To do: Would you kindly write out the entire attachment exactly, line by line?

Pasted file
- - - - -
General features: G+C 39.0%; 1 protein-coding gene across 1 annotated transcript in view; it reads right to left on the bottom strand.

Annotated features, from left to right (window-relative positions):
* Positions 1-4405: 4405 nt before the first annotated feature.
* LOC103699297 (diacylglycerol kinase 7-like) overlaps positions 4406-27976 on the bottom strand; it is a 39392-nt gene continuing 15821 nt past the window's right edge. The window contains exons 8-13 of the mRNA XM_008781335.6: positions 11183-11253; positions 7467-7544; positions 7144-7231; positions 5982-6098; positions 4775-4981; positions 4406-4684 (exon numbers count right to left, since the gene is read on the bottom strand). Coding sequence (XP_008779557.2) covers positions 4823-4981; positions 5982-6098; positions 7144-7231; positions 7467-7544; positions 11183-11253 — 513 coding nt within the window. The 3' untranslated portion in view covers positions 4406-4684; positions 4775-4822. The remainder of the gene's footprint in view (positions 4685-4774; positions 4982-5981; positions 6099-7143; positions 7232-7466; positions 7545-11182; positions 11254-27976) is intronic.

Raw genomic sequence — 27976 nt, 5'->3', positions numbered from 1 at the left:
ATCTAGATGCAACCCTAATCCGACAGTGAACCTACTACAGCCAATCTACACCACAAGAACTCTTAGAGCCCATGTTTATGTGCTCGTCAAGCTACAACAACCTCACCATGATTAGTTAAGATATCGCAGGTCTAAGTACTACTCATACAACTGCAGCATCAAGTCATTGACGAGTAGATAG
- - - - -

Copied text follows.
General features: G+C 39.0%; 1 protein-coding gene across 1 annotated transcript in view; it reads right to left on the bottom strand.

Annotated features, from left to right (window-relative positions):
* Positions 1-4405: 4405 nt before the first annotated feature.
* LOC103699297 (diacylglycerol kinase 7-like) overlaps positions 4406-27976 on the bottom strand; it is a 39392-nt gene continuing 15821 nt past the window's right edge. The window contains exons 8-13 of the mRNA XM_008781335.6: positions 11183-11253; positions 7467-7544; positions 7144-7231; positions 5982-6098; positions 4775-4981; positions 4406-4684 (exon numbers count right to left, since the gene is read on the bottom strand). Coding sequence (XP_008779557.2) covers positions 4823-4981; positions 5982-6098; positions 7144-7231; positions 7467-7544; positions 11183-11253 — 513 coding nt within the window. The 3' untranslated portion in view covers positions 4406-4684; positions 4775-4822. The remainder of the gene's footprint in view (positions 4685-4774; positions 4982-5981; positions 6099-7143; positions 7232-7466; positions 7545-11182; positions 11254-27976) is intronic.

Raw genomic sequence — 27976 nt, 5'->3', positions numbered from 1 at the left:
ATCTAGATGCAACCCTAATCCGACAGTGAACCTACTACAGCCAATCTACACCACAAGAACTCTTAGAGCCCATGTTTATGTGCTCGTCAAGCTACAACAACCTCACCATGATTAGTTAAGATATCGCAGGTCTAAGTACTACTCATACAACTGCAGCATCAAGTCATTGACGAGTAGATAG